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Database design

Discussion in 'Information Technology' started by Squid, Jul 28, 2006.

  1. Squid

    Squid
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    Guest

    I am creating an Access Database to track a workers skills and
    certifications. Currently it is a flat table:

    SSN - Text
    MemberName - Text
    Address - Text
    Concrete - Yes/No
    Drywall - Yes/No
    Bricklaying - Yes/No
    OSHA 10 - Yes/No
    Rigging - Yes/No
    OSHA 30 - Yes/No

    I thought normalizing it into 3 tables:
    MemberInfo: SSN, MemberName, Address
    Skills: Concrete, Drywall, Bricklaying
    Certifications: OSHA 10, Rigging, OSHA 30

    1 Member can have zero or several Skills
    1 Member can have zero or several Certifications

    I can't seem to get the relationships working. Any suggestions?
     
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  3. Jerry Whittle

    Jerry Whittle
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    Guest

    I see 5 tables minimum. Two of them are linking or bridging tables as a
    member can have more than one skill and a skill can be had by more than one
    member.

    tblMemberInfo: MemPK , SSN, MemberName, Address, etc
    - MemPK should be an autonumber and the primary key for the table. Do not
    use the SSN for the PK. If you want, the SSN could be a unique index to
    prevent duplicates.

    tblMemberSkills: MemSkillPK, MemFK, SkillFK, txtNotes.
    - MemSkillPK autonumber primary key.
    - MemFK is the foreign key related to tblMemberInfo MemPK
    - SkillFK is the foreign key related to tblSkills SkillPK

    tblSkills: SkillPK, Skill
    1 SkillsConcrete
    2 Drywall
    3 Bricklaying
    Etc.

    tblMemberCerts: MemCertPK, MemFK, CertFK, txtNotes.
    - MemCertPK autonumber primary key.
    - MemFK is the foreign key related to tblMemberInfo MemPK
    - CertFK is the foreign key related to tblCertifications CertPK

    tblCertifications: CertPK, Certification
    1 OSHA 10
    2 Rigging
    3 OSHA 30
    Etc.

    --
    Jerry Whittle
    Light. Strong. Cheap. Pick two. Keith Bontrager - Bicycle Builder.


    "Squid" wrote:

    > I am creating an Access Database to track a workers skills and
    > certifications. Currently it is a flat table:
    >
    > SSN - Text
    > MemberName - Text
    > Address - Text
    > Concrete - Yes/No
    > Drywall - Yes/No
    > Bricklaying - Yes/No
    > OSHA 10 - Yes/No
    > Rigging - Yes/No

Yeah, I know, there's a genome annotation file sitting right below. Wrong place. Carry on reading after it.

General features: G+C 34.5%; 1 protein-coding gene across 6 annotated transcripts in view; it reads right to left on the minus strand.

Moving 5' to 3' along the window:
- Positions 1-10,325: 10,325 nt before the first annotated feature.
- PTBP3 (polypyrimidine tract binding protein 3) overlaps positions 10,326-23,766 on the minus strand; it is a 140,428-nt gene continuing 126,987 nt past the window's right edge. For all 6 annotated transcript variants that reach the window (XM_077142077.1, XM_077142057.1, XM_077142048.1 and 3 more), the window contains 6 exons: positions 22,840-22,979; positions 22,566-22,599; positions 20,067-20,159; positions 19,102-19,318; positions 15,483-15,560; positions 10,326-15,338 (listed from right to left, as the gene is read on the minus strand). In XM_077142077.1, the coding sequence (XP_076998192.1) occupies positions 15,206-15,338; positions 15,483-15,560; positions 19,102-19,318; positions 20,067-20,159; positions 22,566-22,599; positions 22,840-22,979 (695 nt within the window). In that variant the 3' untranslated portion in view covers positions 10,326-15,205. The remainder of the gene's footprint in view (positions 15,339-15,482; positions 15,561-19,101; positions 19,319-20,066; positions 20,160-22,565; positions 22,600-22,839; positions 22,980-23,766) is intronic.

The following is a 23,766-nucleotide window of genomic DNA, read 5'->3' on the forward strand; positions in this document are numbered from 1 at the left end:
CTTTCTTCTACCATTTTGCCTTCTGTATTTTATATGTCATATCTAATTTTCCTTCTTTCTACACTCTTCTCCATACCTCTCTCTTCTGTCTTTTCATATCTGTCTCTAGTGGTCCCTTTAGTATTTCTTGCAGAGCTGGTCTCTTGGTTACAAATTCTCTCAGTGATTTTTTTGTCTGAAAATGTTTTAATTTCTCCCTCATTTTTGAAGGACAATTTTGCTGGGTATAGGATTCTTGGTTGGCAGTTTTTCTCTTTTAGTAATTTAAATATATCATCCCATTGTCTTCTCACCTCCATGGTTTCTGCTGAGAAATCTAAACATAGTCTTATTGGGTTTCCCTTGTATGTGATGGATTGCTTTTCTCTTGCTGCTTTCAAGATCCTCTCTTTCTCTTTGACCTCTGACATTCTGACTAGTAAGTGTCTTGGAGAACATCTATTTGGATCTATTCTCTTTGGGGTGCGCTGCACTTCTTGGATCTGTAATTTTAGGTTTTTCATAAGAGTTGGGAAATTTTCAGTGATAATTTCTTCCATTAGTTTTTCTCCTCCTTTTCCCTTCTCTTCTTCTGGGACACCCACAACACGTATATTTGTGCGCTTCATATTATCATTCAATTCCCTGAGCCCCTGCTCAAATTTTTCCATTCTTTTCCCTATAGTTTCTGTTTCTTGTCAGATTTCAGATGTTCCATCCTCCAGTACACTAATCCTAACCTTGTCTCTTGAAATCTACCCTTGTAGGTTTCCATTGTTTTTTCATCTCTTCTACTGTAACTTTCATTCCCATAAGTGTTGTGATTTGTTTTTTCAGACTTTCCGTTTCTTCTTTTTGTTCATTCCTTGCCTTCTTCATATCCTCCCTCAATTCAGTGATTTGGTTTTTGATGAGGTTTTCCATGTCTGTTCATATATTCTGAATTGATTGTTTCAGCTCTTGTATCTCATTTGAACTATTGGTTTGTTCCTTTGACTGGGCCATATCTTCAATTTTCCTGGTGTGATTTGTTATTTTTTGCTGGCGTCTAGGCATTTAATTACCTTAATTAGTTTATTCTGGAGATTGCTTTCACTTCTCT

> OSHA 30 - Yes/No
    >
    > I thought normalizing it into 3 tables:
    > MemberInfo: SSN, MemberName, Address
    > Skills: Concrete, Drywall, Bricklaying
    > Certifications: OSHA 10, Rigging, OSHA 30
    >
    > 1 Member can have zero or several Skills
    > 1 Member can have zero or several Certifications
    >
    > I can't seem to get the relationships working. Any suggestions?
    >
    >
     
  4. Larry Daugherty

    Larry Daugherty
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    Guest

    I recommend the following:

    tblPerson

    tblSkills

    tblCertifications

    tblPersonSkill - the many side of one to many with tblPerson. One
    record for each skill this person has

    tblPersonCertification - as above, many side of one to many with
    tblPerson
    One record for each certification this person
    has.

    HTH
    --
    -Larry-
    --

    "Squid" <Squid@discussions.microsoft.com> wrote in message
    news:937D3022-F649-48EF-9787-AF9B16092B19@microsoft.com...
    > I am creating an Access Database to track a workers skills and
    > certifications. Currently it is a flat table:
    >
    > SSN - Text
    > MemberName - Text
    > Address - Text
    > Concrete - Yes/No
    > Drywall - Yes/No
    > Bricklaying - Yes/No
    > OSHA 10 - Yes/No
    > Rigging - Yes/No
    > OSHA 30 - Yes/No
    >
    > I thought normalizing it into 3 tables:
    > MemberInfo: SSN, MemberName, Address
    > Skills: Concrete, Drywall, Bricklaying
    > Certifications: OSHA 10, Rigging, OSHA 30
    >
    > 1 Member can have zero or several Skills
    > 1 Member can have zero or several Certifications
    >
    > I can't seem to get the relationships working. Any suggestions?
    >
    >
     

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